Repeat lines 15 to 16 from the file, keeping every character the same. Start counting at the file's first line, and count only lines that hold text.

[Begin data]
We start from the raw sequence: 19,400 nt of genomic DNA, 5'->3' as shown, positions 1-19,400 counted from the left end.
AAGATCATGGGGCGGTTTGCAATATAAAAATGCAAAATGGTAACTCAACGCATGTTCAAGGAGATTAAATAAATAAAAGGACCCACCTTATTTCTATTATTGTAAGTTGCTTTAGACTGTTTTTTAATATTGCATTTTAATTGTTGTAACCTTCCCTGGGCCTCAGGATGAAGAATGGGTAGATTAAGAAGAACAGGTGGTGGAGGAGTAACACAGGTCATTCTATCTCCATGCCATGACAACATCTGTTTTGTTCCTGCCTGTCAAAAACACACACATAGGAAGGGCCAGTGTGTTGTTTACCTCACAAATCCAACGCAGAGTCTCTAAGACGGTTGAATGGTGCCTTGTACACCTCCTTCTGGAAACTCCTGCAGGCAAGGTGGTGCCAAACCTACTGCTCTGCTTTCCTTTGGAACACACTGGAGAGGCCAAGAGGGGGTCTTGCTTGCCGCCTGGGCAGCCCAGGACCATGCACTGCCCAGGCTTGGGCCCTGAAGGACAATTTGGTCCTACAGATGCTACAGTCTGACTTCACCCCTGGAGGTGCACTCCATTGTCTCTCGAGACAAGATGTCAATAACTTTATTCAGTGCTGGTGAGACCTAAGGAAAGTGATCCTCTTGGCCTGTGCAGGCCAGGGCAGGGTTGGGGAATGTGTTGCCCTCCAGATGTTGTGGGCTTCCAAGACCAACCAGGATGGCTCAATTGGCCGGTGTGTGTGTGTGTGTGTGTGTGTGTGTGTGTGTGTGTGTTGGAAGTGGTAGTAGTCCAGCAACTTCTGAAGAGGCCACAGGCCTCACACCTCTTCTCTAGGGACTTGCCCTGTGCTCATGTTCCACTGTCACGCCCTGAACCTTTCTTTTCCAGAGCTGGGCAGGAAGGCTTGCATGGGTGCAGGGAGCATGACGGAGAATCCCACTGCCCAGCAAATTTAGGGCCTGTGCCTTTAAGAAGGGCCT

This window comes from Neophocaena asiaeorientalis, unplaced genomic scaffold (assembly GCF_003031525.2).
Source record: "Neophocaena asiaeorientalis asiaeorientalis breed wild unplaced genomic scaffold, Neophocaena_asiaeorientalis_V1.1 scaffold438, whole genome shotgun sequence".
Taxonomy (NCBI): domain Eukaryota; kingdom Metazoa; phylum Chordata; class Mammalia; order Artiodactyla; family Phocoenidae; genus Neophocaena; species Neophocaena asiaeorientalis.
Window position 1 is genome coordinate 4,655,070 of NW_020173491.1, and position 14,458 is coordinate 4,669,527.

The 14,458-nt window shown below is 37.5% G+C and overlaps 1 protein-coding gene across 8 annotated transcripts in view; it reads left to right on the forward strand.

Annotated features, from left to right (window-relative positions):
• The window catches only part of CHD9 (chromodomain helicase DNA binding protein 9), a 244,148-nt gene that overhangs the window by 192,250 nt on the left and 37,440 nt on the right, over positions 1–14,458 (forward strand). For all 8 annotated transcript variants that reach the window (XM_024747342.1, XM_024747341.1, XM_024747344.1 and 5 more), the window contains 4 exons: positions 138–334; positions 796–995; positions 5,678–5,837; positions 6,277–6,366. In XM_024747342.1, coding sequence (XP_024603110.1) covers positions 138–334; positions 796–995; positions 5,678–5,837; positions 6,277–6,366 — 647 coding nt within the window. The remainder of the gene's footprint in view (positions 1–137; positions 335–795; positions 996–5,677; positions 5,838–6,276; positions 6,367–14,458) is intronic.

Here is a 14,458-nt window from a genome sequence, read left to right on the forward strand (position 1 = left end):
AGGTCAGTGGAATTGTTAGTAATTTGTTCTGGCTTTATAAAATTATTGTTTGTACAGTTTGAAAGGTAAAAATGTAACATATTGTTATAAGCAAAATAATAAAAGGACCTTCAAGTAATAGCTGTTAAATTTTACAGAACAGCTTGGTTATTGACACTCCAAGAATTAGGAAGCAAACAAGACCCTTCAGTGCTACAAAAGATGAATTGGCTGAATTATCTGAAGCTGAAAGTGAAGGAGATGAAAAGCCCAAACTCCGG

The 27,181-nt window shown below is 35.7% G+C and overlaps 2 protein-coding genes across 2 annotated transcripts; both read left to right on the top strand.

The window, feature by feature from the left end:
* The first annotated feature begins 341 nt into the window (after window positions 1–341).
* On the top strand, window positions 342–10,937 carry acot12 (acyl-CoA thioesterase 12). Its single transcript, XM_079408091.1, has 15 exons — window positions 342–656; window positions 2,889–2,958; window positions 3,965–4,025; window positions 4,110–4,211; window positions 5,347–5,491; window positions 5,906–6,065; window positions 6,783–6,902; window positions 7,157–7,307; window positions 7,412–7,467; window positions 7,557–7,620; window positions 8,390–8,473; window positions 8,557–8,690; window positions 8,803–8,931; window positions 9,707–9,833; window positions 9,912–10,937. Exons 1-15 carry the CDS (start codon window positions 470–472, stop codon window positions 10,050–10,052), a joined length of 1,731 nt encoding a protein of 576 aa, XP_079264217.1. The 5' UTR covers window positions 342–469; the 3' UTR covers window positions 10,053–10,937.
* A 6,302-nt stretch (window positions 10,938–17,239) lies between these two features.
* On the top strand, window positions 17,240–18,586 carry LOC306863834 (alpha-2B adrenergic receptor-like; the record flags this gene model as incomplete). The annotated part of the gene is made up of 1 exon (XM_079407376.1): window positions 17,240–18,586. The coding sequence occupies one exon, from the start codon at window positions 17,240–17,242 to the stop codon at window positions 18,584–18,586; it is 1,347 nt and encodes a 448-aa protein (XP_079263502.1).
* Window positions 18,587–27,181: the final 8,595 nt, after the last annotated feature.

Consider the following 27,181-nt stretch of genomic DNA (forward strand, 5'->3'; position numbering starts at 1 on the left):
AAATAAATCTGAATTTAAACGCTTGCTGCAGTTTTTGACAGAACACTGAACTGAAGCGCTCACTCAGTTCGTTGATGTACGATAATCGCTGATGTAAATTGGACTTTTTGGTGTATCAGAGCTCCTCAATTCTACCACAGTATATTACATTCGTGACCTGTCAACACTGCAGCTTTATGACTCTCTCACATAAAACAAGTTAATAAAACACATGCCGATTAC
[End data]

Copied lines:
* On the top strand, window positions 342–10,937 carry acot12 (acyl-CoA thioesterase 12). Its single transcript, XM_079408091.1, has 15 exons — window positions 342–656; window positions 2,889–2,958; window positions 3,965–4,025; window positions 4,110–4,211; window positions 5,347–5,491; window positions 5,906–6,065; window positions 6,783–6,902; window positions 7,157–7,307; window positions 7,412–7,467; window positions 7,557–7,620; window positions 8,390–8,473; window positions 8,557–8,690; window positions 8,803–8,931; window positions 9,707–9,833; window positions 9,912–10,937. Exons 1-15 carry the CDS (start codon window positions 470–472, stop codon window positions 10,050–10,052), a joined length of 1,731 nt encoding a protein of 576 aa, XP_079264217.1. The 5' UTR covers window positions 342–469; the 3' UTR covers window positions 10,053–10,937.
* A 6,302-nt stretch (window positions 10,938–17,239) lies between these two features.